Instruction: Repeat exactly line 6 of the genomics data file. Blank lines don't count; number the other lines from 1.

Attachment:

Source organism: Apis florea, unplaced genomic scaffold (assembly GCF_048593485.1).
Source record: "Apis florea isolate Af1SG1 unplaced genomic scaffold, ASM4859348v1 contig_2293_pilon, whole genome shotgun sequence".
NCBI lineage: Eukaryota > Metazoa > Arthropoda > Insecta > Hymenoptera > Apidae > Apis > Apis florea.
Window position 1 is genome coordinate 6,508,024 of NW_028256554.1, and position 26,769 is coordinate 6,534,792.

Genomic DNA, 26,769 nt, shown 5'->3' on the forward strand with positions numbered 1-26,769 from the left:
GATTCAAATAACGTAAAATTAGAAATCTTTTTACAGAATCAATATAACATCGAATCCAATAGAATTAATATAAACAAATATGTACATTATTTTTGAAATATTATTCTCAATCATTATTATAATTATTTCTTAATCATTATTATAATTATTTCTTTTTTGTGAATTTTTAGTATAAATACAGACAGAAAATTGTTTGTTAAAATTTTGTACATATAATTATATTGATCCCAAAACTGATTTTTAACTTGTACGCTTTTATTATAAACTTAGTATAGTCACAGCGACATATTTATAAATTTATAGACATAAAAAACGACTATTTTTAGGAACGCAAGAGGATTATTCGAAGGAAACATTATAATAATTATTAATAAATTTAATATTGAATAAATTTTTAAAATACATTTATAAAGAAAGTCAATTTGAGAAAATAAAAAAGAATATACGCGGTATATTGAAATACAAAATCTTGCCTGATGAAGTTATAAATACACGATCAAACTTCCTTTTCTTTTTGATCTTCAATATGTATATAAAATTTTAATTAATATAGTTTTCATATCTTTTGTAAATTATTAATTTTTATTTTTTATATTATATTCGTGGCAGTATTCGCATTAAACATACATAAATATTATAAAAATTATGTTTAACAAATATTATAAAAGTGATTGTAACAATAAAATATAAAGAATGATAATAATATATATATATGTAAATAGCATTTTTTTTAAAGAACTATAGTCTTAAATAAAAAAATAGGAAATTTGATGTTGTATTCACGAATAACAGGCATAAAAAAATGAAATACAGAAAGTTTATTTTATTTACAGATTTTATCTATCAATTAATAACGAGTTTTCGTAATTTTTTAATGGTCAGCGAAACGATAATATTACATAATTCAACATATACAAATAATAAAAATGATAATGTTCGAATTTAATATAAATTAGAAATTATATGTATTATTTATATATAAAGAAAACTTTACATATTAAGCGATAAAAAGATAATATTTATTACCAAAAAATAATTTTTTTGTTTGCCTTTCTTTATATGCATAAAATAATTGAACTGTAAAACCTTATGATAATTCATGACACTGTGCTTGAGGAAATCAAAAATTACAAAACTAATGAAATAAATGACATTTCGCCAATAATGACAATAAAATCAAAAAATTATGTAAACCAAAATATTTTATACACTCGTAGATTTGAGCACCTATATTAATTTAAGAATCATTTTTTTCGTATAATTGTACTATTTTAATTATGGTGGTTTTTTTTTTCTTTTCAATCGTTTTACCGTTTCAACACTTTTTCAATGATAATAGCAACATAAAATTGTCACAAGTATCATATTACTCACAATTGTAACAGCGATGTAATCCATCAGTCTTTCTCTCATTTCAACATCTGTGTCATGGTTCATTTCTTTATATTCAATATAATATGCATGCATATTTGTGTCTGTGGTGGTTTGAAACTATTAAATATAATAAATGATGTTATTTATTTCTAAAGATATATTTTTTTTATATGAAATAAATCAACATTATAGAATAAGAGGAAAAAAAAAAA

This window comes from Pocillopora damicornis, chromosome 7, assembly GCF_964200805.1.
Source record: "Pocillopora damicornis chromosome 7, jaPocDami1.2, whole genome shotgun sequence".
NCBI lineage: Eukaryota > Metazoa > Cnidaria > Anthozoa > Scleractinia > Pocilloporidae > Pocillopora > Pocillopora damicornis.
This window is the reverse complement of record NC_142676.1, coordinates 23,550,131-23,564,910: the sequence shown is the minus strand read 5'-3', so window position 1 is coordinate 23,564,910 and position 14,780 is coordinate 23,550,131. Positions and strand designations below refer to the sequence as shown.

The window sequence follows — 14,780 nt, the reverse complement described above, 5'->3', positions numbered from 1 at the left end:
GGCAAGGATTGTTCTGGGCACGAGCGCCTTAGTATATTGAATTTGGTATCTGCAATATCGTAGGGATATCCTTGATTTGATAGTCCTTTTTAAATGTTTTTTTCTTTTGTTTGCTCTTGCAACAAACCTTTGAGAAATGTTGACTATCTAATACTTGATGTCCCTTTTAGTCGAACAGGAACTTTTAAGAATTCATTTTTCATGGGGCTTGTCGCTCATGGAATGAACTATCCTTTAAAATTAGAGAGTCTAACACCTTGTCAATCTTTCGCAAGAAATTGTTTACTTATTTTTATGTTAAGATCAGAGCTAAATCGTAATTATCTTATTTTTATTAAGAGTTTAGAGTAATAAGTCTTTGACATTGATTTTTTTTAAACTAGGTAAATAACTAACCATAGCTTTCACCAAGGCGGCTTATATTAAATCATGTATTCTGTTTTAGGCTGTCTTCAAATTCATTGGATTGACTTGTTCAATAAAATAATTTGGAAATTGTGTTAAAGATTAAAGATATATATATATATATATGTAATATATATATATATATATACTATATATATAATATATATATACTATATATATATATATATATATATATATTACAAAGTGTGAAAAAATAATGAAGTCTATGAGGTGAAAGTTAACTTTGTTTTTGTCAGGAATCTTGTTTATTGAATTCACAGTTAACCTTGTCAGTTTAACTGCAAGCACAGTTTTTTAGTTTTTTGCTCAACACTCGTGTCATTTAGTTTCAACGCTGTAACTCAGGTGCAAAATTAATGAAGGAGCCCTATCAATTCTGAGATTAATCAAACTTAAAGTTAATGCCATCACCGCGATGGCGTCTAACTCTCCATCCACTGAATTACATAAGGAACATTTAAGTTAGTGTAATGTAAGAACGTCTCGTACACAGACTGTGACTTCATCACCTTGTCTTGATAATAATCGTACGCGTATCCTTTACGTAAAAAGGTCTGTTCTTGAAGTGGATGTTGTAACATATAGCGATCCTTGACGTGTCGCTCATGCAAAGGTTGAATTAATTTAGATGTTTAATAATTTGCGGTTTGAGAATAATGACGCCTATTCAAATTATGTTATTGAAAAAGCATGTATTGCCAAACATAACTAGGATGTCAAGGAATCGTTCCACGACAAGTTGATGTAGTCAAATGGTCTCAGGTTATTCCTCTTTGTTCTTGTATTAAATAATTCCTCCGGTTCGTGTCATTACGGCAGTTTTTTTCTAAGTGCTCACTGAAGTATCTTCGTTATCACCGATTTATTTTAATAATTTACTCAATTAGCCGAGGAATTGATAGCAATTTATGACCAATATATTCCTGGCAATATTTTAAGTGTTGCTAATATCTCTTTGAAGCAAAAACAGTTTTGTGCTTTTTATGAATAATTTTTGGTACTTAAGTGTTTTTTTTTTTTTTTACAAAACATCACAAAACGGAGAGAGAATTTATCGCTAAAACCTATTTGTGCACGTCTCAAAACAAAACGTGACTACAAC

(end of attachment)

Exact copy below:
GATTCAAATAACGTAAAATTAGAAATCTTTTTACAGAATCAATATAACATCGAATCCAATAGAATTAATATAAACAAATATGTACATTATTTTTGAAATATTATTCTCAATCATTATTATAATTATTTCTTAATCATTATTATAATTATTTCTTTTTTGTGAATTTTTAGTATAAATACAGACAGAAAATTGTTTGTTAAAATTTTGTACATATAATTATATTGATCCCAAAACTGATTTTTAACTTGTACGCTTTTATTATAAACTTAGTATAGTCACAGCGACATATTTATAAATTTATAGACATAAAAAACGACTATTTTTAGGAACGCAAGAGGATTATTCGAAGGAAACATTATAATAATTATTAATAAATTTAATATTGAATAAATTTTTAAAATACATTTATAAAGAAAGTCAATTTGAGAAAATAAAAAAGAATATACGCGGTATATTGAAATACAAAATCTTGCCTGATGAAGTTATAAATACACGATCAAACTTCCTTTTCTTTTTGATCTTCAATATGTATATAAAATTTTAATTAATATAGTTTTCATATCTTTTGTAAATTATTAATTTTTATTTTTTATATTATATTCGTGGCAGTATTCGCATTAAACATACATAAATATTATAAAAATTATGTTTAACAAATATTATAAAAGTGATTGTAACAATAAAATATAAAGAATGATAATAATATATATATATGTAAATAGCATTTTTTTTAAAGAACTATAGTCTTAAATAAAAAAATAGGAAATTTGATGTTGTATTCACGAATAACAGGCATAAAAAAATGAAATACAGAAAGTTTATTTTATTTACAGATTTTATCTATCAATTAATAACGAGTTTTCGTAATTTTTTAATGGTCAGCGAAACGATAATATTACATAATTCAACATATACAAATAATAAAAATGATAATGTTCGAATTTAATATAAATTAGAAATTATATGTATTATTTATATATAAAGAAAACTTTACATATTAAGCGATAAAAAGATAATATTTATTACCAAAAAATAATTTTTTTGTTTGCCTTTCTTTATATGCATAAAATAATTGAACTGTAAAACCTTATGATAATTCATGACACTGTGCTTGAGGAAATCAAAAATTACAAAACTAATGAAATAAATGACATTTCGCCAATAATGACAATAAAATCAAAAAATTATGTAAACCAAAATATTTTATACACTCGTAGATTTGAGCACCTATATTAATTTAAGAATCATTTTTTTCGTATAATTGTACTATTTTAATTATGGTGGTTTTTTTTTTCTTTTCAATCGTTTTACCGTTTCAACACTTTTTCAATGATAATAGCAACATAAAATTGTCACAAGTATCATATTACTCACAATTGTAACAGCGATGTAATCCATCAGTCTTTCTCTCATTTCAACATCTGTGTCATGGTTCATTTCTTTATATTCAATATAATATGCATGCATATTTGTGTCTGTGGTGGTTTGAAACTATTAAATATAATAAATGATGTTATTTATTTCTAAAGATATATTTTTTTTATATGAAATAAATCAACATTATAGAATAAGAGGAAAAAAAAAAA